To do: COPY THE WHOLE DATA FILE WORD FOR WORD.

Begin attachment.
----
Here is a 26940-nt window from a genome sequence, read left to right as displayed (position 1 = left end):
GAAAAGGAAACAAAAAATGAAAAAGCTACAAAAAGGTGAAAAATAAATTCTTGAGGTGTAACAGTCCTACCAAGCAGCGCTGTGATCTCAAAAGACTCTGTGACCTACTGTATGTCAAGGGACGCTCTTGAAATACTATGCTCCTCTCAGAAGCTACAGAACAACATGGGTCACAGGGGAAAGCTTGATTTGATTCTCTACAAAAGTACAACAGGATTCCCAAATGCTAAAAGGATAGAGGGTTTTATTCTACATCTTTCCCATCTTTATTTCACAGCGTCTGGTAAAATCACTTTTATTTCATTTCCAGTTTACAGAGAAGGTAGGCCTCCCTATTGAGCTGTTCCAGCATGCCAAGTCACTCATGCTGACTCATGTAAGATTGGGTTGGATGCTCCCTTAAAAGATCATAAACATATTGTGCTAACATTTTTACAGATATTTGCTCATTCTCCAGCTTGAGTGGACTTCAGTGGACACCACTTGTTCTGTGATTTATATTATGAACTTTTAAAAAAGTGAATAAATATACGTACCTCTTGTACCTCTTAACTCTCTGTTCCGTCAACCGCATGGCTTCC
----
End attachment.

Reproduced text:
Here is a 26940-nt window from a genome sequence, read left to right as displayed (position 1 = left end):
GAAAAGGAAACAAAAAATGAAAAAGCTACAAAAAGGTGAAAAATAAATTCTTGAGGTGTAACAGTCCTACCAAGCAGCGCTGTGATCTCAAAAGACTCTGTGACCTACTGTATGTCAAGGGACGCTCTTGAAATACTATGCTCCTCTCAGAAGCTACAGAACAACATGGGTCACAGGGGAAAGCTTGATTTGATTCTCTACAAAAGTACAACAGGATTCCCAAATGCTAAAAGGATAGAGGGTTTTATTCTACATCTTTCCCATCTTTATTTCACAGCGTCTGGTAAAATCACTTTTATTTCATTTCCAGTTTACAGAGAAGGTAGGCCTCCCTATTGAGCTGTTCCAGCATGCCAAGTCACTCATGCTGACTCATGTAAGATTGGGTTGGATGCTCCCTTAAAAGATCATAAACATATTGTGCTAACATTTTTACAGATATTTGCTCATTCTCCAGCTTGAGTGGACTTCAGTGGACACCACTTGTTCTGTGATTTATATTATGAACTTTTAAAAAAGTGAATAAATATACGTACCTCTTGTACCTCTTAACTCTCTGTTCCGTCAACCGCATGGCTTCC